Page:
How to calculate confidence interval for count data in R?

As question, I have found something similar here, but how to do it in R?

-

locked by whuber♦Apr 3 at 14:55

This question exists because it has historical significance, but it is not considered a good, on-topic question for this site, so please do not use it as evidence that you can ask similar questions here. This question and its answers are frozen and cannot be changed. More info: help center.

Is the example at stats.stackexchange.com/q/5206/919 helpful? – whuber May 18 '11 at 5:06
poisson.test gives identical answers to the page that you pointed to for count data. – deinst Dec 23 '11 at 13:44

You are looking for a confidence interval around the count from a Poisson process. If you put for example 42 into your linked example you get

You observed 42 objects in a certain volume or 42 events in a certain time period.

Exact Poisson confidence interval:

• The 90% confidence interval extends from 31.94 to 54.32
• The 95% confidence interval extends from 30.27 to 56.77
• The 99% confidence interval extends from 27.18 to 61.76

You can get this in R using poisson.test. For example

> poisson.test(42, conf.level = 0.9 )

Exact Poisson test

data:  42 time base: 1
number of events = 42, time base = 1, p-value < 2.2e-16
alternative hypothesis: true event rate is not equal to 1
90 percent confidence interval:
31.93813 54.32395
sample estimates:
event rate
42


and similarly the other values by changing conf.level. If you do not want all the background information, try something like

> poisson.test(42, conf.level = 0.95 )\$conf.int
[1] 30.26991 56.77180
attr(,"conf.level")
[1] 0.95

-

If the number of event is too small, it would be better to use the exact method.

exactPoiCI <- function (X, conf.level=0.95) {
alpha = 1 - conf.level
upper <- 0.5 * qchisq((1-(alpha/2)), (2*X))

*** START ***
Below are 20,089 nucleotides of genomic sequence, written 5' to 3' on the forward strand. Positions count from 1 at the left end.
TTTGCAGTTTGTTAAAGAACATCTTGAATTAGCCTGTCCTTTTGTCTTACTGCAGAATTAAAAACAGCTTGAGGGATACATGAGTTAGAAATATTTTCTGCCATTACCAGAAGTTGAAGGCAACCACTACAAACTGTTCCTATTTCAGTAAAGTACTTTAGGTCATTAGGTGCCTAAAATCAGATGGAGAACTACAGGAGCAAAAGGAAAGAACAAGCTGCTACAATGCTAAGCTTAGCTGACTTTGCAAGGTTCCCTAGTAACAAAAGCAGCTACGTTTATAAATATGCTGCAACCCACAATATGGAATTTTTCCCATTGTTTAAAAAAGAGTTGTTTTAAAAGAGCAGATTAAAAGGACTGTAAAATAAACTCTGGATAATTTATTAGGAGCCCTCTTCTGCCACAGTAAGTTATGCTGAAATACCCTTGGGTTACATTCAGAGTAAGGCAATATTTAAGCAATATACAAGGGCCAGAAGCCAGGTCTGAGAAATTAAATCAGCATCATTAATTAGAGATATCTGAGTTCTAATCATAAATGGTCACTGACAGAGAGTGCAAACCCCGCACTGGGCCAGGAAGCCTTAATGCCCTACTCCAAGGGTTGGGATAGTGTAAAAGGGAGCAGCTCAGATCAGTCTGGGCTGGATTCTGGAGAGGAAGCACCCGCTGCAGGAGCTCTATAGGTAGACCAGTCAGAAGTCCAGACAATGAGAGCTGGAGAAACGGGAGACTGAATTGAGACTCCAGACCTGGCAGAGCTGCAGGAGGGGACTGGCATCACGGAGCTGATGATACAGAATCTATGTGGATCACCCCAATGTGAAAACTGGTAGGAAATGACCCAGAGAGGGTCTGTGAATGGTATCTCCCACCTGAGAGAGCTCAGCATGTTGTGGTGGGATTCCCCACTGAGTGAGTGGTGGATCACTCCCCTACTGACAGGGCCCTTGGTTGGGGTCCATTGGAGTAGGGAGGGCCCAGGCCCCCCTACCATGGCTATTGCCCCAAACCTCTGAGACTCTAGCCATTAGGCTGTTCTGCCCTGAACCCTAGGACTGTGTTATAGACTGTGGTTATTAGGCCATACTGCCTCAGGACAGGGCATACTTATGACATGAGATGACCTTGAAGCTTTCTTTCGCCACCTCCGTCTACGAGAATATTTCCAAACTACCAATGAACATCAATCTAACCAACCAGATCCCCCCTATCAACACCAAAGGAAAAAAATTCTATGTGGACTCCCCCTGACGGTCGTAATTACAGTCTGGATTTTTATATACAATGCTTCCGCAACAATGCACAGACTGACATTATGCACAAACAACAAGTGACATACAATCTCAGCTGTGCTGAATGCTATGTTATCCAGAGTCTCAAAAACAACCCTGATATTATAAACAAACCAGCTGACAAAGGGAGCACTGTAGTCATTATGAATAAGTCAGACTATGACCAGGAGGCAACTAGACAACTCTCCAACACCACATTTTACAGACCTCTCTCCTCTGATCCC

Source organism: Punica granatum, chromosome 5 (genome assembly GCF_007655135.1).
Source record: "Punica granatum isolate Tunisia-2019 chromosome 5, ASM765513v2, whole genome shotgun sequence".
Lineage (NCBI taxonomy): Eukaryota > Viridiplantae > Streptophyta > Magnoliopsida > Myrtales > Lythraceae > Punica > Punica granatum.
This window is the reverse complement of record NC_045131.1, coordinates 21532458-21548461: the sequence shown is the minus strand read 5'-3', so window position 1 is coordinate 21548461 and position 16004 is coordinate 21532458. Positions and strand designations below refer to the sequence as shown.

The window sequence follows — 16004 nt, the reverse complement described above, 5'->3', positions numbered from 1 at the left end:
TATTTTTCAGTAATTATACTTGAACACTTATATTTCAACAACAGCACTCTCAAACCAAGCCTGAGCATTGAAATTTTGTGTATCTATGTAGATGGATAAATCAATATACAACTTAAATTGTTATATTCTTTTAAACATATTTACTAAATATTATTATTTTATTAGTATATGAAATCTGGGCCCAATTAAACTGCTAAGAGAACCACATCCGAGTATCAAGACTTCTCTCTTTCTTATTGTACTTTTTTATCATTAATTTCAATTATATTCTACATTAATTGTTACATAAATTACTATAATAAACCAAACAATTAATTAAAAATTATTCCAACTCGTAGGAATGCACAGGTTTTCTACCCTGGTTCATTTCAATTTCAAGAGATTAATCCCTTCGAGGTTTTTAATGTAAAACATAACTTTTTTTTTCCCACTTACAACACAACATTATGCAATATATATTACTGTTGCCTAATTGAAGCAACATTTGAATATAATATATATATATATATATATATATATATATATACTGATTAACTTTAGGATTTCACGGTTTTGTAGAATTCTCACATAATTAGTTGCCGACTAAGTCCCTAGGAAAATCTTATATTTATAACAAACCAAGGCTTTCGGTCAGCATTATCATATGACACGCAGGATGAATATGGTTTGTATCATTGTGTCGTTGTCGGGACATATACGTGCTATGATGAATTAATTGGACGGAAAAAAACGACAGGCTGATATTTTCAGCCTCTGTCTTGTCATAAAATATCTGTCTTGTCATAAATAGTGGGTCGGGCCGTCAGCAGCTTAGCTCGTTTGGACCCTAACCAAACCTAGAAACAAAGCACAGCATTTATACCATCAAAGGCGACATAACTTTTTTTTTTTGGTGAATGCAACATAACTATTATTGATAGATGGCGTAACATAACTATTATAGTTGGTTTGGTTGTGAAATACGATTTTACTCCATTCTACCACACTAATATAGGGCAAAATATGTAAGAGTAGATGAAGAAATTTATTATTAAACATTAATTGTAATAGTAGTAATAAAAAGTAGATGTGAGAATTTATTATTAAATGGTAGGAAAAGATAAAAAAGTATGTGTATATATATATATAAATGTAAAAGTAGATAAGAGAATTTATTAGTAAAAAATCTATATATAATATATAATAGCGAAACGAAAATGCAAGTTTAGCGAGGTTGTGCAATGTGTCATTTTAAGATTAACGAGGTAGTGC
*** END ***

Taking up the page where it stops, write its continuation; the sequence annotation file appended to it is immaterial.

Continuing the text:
lower <- 0.5 * qchisq(alpha/2, (2*X +2))
return(c(lower, upper))
}
exactPoiCI(42, 0.9)
exactPoiCI(42)
exactPoiCI(42, 0.99)


Reference: Liddell FD. Simple exact analysis of the standardised mortality ratio. J Epidemiol Community Health. 1984;38:85-8 (link)

-
Welcome to the site. Do you mind expanding upon this. What exactly does "count data is too small" mean (sample size small or intensity of events is too small?) A reference would be appreciated as well. – Andy W Dec 23 '11 at 13:09

The first answer using poisson.test does give the exact confidence interval. However, this calculation is so simple that I prefer to calculate it directly instead of using a library function. In the second answer, there is a minor error. The +2 should be in the degree of freedom for the upper CI calculation, not for the lower one. So the correct code should be:

exactPoiCI <- function (X, conf.level=0.95) {
alpha = 1 - conf.level
upper <- 0.5 * qchisq(1-alpha/2, 2*X+2)
lower <- 0.5 * qchisq(alpha/2, 2*X)
return(c(lower, upper))
}

exactPoiCI(42, 0.9)
exactPoiCI(42)
exactPoiCI(42, 0.99)

-
But this is already present in the other answer. Why did you put this here? – David Arenburg Nov 19 '15 at 11:34
The other answer had an error, this is a correction. Note the +2 is in the upper CI calculation. – Jianmei Wang Nov 19 '15 at 11:36
Welcome to the site and thank you for correcting the error. – Andy W Nov 19 '15 at 11:57